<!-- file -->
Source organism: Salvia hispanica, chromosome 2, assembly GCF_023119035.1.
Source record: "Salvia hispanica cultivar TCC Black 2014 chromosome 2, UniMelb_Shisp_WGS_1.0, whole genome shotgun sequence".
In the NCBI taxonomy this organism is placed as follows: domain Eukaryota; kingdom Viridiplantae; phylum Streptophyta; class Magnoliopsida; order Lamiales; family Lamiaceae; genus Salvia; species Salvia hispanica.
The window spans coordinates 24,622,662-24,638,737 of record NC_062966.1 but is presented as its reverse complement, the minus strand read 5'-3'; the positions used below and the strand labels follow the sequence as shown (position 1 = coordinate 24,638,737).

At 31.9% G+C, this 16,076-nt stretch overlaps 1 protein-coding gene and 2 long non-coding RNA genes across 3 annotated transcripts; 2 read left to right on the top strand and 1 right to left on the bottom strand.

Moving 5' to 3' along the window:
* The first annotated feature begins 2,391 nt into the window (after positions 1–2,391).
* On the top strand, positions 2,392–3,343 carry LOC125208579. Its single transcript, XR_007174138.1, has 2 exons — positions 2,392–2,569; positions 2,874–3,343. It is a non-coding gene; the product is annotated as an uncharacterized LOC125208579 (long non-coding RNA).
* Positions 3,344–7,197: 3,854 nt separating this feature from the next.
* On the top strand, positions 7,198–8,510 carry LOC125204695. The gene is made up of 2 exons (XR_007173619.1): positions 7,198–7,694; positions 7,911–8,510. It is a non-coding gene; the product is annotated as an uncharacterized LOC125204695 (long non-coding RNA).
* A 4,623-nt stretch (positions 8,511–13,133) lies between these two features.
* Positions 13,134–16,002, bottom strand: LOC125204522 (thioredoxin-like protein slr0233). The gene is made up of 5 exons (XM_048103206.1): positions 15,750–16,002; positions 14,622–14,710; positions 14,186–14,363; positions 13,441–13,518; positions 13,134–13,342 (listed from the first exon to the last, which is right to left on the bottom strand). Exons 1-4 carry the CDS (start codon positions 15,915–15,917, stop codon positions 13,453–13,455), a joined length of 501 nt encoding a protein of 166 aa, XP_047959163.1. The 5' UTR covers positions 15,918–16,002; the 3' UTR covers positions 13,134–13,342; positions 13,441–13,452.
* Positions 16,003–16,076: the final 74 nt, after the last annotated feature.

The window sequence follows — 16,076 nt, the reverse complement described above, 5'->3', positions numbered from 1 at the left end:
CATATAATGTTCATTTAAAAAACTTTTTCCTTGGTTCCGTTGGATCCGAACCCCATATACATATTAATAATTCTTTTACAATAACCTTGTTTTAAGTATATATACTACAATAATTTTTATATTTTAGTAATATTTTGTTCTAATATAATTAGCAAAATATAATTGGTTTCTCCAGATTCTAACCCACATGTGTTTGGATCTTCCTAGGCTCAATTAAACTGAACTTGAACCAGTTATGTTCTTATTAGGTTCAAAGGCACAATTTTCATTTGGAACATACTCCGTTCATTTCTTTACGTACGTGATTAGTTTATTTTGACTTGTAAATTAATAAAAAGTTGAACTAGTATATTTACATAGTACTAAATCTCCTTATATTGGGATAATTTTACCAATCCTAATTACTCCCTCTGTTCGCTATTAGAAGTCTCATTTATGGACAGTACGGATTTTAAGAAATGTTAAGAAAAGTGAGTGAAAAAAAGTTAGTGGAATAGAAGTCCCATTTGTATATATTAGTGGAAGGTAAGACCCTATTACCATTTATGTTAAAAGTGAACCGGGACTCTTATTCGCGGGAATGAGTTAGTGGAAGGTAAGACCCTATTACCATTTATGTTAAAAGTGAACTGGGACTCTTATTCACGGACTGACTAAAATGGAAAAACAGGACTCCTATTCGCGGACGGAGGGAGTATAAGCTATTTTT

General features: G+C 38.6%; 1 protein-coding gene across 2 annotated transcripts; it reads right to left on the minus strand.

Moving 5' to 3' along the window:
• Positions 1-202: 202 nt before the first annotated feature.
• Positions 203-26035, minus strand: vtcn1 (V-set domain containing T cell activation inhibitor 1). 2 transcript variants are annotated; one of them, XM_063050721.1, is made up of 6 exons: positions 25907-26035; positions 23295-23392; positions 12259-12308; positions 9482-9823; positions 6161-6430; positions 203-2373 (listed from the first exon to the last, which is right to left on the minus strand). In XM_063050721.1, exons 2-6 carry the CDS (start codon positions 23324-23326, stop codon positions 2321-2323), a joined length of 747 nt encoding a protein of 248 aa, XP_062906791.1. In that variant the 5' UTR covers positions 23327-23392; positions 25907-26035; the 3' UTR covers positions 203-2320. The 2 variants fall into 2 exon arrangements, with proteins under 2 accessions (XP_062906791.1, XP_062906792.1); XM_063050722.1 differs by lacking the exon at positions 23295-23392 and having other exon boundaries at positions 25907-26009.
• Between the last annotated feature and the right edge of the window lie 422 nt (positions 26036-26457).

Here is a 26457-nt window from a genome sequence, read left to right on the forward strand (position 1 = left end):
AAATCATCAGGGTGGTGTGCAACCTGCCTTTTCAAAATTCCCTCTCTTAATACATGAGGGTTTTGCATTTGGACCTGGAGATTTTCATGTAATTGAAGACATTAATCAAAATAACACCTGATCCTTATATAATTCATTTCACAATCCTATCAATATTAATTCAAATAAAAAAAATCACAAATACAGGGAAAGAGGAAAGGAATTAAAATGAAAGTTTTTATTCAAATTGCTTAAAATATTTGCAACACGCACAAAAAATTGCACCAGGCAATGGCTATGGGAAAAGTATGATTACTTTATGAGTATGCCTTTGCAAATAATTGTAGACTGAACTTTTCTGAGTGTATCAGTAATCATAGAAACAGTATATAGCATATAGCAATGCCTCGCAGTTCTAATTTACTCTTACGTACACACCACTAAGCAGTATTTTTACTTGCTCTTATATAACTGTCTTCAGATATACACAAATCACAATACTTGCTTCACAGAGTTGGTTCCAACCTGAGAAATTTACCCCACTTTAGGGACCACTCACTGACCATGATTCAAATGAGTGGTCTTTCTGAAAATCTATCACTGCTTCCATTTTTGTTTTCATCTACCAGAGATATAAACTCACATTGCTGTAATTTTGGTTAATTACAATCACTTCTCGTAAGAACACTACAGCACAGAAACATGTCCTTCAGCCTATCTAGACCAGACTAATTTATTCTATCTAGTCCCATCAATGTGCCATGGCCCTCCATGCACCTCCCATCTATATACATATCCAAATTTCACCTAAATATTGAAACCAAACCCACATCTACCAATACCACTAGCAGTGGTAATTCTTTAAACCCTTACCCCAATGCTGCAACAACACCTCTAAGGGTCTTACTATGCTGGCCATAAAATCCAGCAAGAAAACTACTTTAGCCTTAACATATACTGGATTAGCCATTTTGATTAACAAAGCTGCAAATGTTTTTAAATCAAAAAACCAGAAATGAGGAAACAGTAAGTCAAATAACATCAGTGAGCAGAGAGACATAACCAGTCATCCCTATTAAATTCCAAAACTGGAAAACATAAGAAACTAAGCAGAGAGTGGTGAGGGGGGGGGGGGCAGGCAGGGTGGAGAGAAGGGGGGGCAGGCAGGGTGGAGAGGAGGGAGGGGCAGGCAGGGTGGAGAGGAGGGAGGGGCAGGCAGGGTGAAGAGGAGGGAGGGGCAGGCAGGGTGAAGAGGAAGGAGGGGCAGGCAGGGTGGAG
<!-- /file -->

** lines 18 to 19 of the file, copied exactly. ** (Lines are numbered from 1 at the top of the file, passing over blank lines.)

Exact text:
• Positions 1-202: 202 nt before the first annotated feature.
• Positions 203-26035, minus strand: vtcn1 (V-set domain containing T cell activation inhibitor 1). 2 transcript variants are annotated; one of them, XM_063050721.1, is made up of 6 exons: positions 25907-26035; positions 23295-23392; positions 12259-12308; positions 9482-9823; positions 6161-6430; positions 203-2373 (listed from the first exon to the last, which is right to left on the minus strand). In XM_063050721.1, exons 2-6 carry the CDS (start codon positions 23324-23326, stop codon positions 2321-2323), a joined length of 747 nt encoding a protein of 248 aa, XP_062906791.1. In that variant the 5' UTR covers positions 23327-23392; positions 25907-26035; the 3' UTR covers positions 203-2320. The 2 variants fall into 2 exon arrangements, with proteins under 2 accessions (XP_062906791.1, XP_062906792.1); XM_063050722.1 differs by lacking the exon at positions 23295-23392 and having other exon boundaries at positions 25907-26009.